Wednesday, July 12, 2000

AME church gets 1st woman bishop

Delegates to Cincinnati convention applaud choice

By Richelle Thompson
The Cincinnati Enquirer

        The Rev. Dr. Vashti McKenzie of Baltimore broke through the stained-glass ceiling of the African Methodist Episcopal Church on Tuesday, becoming the first woman to win election as a bishop in the church's 213 years.

[photo] The Rev. Dr. Vashti McKenzie of Baltimore.
(Jeff Swinger photo)
| ZOOM |
        The Rev. Dr. McKenzie was elected from a field of 42 candidates by the 1,800-member AME delegation at its general conference in Cincinnati.

        The delegates also chose the Rev. Richard Norris of Philadelphia, Gregory G.M. Ingram of Detroit and the Rev. Preston Williams of Atlanta to join 16 other bishops serving 2.3 million church members around the world.

        The other female candidate, the Rev. Carolyn Tyler Guidry, finished fifth.

        This happened “because of God's favor,” the Rev. Dr. McKenzie said. “The stained-glass ceiling has been pierced and broken.”

        After two days of heated debate and delays, the crowd of 7,000 erupted in applause when the election results were announced Tuesday night. Some jumped up and down, others raised fists in victory.

        Mary Square of Lawton, Okla., sat in the front row praying, crying and hoping.

        “It's wonderful,” she said, red-eyed behind her glasses. “This is history ... (it shows) we're growing as women in the church.”

        The vote comes on the heels of a decision last month by the country's largest Protestant denomination, the Southern Baptists, to bar women from becoming pastors.

        “It's a landmark decision for all Christians,” said the Rev. Richard Greene of Cecilton, Md. The election sets a precedent for Southern Baptists, Catholics and other male-dominated denominations to open the doors of leadership to women, he said.

        “I think it's another act of the (Holy) Spirit,” said Sister Marge Kloos, a religion and pastoral studies professor at the College of Mount St. Joseph. “I think God wants for the community of believers ... to recognize the abilities of women and to allow women to participate in leadership.”

        The election is a sign of hope, said Judith Craig, who became the third female bishop in the United Methodist Church in 1984. She oversees 1,430 churches in the West Ohio conference, which includes Cincinnati.

        Still, Bishop Craig cautioned, “the first always faces a lot of scrutiny. People will watch everything she does. ... The first one carries the whole load, the whole freight of emerging women.”

        The Rev. Dr. McKenzie acknowledged the challenges of being a pioneer, but promised her gender wouldn't overshadow important issues of the church.

        She traveled to the podium with supporters four and five thick linking arms to protect her from the crush of admirers.

        She thanked the women who had served the church without recognition or acclamation who paved the way for the historic moment.

        “I not only stand on the shoulders of the called out women, but also on the shoulders of brothers,” she said. “God commanded that we partner in the plan of salvation. He mandated it from the beginning that he needed both man and woman to be faithful.”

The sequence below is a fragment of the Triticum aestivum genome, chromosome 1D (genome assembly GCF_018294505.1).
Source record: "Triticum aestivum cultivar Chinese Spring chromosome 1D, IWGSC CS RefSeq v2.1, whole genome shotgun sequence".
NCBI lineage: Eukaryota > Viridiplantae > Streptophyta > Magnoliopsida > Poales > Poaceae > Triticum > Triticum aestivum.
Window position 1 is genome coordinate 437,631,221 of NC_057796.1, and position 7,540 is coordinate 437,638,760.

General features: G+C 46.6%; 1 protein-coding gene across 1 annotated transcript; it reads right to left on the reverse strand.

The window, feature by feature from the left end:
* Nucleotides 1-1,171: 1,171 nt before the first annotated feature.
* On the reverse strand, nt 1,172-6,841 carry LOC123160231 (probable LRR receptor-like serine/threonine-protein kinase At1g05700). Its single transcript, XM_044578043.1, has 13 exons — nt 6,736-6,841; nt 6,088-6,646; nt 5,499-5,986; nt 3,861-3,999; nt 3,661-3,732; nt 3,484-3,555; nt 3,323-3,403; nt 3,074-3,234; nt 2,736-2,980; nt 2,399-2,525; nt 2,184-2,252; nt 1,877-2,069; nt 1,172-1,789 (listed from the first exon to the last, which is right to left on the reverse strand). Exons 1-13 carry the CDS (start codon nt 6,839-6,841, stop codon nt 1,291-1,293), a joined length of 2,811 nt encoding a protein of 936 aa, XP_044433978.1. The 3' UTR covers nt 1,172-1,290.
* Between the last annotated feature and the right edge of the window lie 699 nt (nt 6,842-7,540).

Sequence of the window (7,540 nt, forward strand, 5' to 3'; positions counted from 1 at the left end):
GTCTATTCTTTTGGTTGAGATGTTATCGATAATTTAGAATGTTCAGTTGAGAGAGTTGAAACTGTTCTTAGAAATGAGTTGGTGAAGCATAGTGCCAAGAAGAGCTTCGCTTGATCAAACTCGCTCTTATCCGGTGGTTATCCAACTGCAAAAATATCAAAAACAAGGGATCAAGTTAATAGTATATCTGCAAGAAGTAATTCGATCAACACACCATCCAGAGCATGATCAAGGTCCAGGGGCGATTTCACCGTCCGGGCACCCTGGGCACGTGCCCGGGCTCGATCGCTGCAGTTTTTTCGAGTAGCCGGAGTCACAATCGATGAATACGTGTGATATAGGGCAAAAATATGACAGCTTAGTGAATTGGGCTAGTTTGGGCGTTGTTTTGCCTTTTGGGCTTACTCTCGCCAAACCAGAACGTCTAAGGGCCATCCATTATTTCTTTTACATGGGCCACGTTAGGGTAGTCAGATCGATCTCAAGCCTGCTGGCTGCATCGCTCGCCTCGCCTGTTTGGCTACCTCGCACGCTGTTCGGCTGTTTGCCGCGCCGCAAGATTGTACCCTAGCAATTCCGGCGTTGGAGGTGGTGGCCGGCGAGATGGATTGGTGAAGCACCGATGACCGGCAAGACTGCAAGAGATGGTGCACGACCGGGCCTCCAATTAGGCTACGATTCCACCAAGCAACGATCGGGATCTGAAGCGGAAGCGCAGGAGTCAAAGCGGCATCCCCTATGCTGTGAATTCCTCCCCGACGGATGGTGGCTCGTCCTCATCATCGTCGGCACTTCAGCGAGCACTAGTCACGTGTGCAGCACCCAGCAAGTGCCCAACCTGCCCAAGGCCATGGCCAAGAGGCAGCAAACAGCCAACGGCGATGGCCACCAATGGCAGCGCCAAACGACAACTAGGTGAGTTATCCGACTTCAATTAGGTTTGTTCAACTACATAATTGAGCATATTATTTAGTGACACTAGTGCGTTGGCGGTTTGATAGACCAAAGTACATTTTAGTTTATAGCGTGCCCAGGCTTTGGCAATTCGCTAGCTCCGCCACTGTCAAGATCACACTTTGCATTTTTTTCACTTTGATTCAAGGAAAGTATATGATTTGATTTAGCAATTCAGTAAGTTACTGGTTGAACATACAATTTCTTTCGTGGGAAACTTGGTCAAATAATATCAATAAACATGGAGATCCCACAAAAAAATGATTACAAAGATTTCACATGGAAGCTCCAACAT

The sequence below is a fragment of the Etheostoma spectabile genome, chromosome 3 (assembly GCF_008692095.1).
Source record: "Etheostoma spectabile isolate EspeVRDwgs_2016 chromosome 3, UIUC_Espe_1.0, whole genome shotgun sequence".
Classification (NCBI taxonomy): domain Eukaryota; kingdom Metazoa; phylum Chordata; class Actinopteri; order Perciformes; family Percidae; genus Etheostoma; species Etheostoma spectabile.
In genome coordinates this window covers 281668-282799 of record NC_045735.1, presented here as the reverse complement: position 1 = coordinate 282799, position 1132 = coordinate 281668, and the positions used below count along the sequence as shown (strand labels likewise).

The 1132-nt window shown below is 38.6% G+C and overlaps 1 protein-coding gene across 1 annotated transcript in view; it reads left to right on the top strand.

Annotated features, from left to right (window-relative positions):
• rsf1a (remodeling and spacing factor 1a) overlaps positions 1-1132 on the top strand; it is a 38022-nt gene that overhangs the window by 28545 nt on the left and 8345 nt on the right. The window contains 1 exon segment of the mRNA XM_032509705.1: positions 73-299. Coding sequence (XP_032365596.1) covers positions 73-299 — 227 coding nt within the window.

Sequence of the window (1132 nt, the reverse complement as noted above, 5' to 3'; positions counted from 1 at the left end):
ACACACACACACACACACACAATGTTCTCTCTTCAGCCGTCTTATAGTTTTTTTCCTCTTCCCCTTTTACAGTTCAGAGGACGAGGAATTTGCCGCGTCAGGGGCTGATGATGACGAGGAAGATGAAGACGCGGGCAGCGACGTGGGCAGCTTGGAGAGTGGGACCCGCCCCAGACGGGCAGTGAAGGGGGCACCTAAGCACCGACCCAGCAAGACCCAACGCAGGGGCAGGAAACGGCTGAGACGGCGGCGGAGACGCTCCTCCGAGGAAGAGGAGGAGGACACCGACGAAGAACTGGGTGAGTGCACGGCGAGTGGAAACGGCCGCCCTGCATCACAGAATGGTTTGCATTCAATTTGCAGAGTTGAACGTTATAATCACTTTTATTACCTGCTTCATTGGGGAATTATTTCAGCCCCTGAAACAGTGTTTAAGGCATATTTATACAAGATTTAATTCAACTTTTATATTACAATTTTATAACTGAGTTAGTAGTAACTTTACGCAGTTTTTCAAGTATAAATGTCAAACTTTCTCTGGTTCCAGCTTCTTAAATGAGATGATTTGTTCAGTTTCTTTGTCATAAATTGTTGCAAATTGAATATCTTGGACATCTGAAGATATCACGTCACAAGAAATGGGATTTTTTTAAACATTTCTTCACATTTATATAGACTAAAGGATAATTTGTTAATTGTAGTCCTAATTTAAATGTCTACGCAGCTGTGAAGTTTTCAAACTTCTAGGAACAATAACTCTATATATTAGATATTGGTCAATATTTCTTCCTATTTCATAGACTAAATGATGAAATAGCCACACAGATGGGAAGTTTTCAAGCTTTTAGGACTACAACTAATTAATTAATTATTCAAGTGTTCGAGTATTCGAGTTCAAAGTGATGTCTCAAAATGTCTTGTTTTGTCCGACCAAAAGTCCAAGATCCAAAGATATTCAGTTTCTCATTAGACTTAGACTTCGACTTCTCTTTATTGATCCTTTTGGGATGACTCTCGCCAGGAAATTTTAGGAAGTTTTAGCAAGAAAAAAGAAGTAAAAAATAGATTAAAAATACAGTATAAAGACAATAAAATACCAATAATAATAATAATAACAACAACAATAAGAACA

Bishop Craig offered her advice to the new bishop: Surround yourself with good friends who will keep telling you the truth. Keep a good sense of humor, and remember that the Holy Spirit is in it with you.

        Serving as bishop is “as bad as I thought and a whole lot better,” Bishop Craig said. “There are surprises and gifts of grace that just come at you with wonderful abundance.”

        Sister Angela Ann Zukowski said a woman must fight to retain her gifts of ministry in a male-dominated culture. A University of Dayton professor, Sister Zukowski was the first woman appointed to serve on the Vatican's Council for Social Communications.

        “The first woman who enters into this new challenge inevitably will have to suffer a lot,” she said. “In any religious tradition, as well as in any male-oriented business, women have to be twice as good, work twice as hard, and be twice as effective in order to demonstrate what they can do.”

        The Rev. Dr. McKenzie said she will continue her mission of making the church more relevant. Instead of giving people a handout, the Rev. Dr. McKenzie works to give a hand up and help people become self-sufficient. For instance, the church she serves beat out nonprofit and private applicants for a $1.5 million job-training grant.

        As bishop, the Rev. Dr. McKenzie said she would encourage the church to address issues of AIDS and sexuality. And she also will work to make sure her election isn't a one-time anomaly.

        “Whenever there's a first anything, it tends to draw attention,” the Rev. Dr. McKenzie said. “If we say it's going to be just one (female bishop) and that's it, that's tokenism. My look will be beyond just one. What's the matter with some?

        The election followed contentious debate Monday night over the upcoming budget and whether a bishop should be forced to resign. Delegates screamed into microphones, and security guards blocked the front aisles. A booming bass began singing “We Shall Overcome” to drown out the cacophony of dissent.




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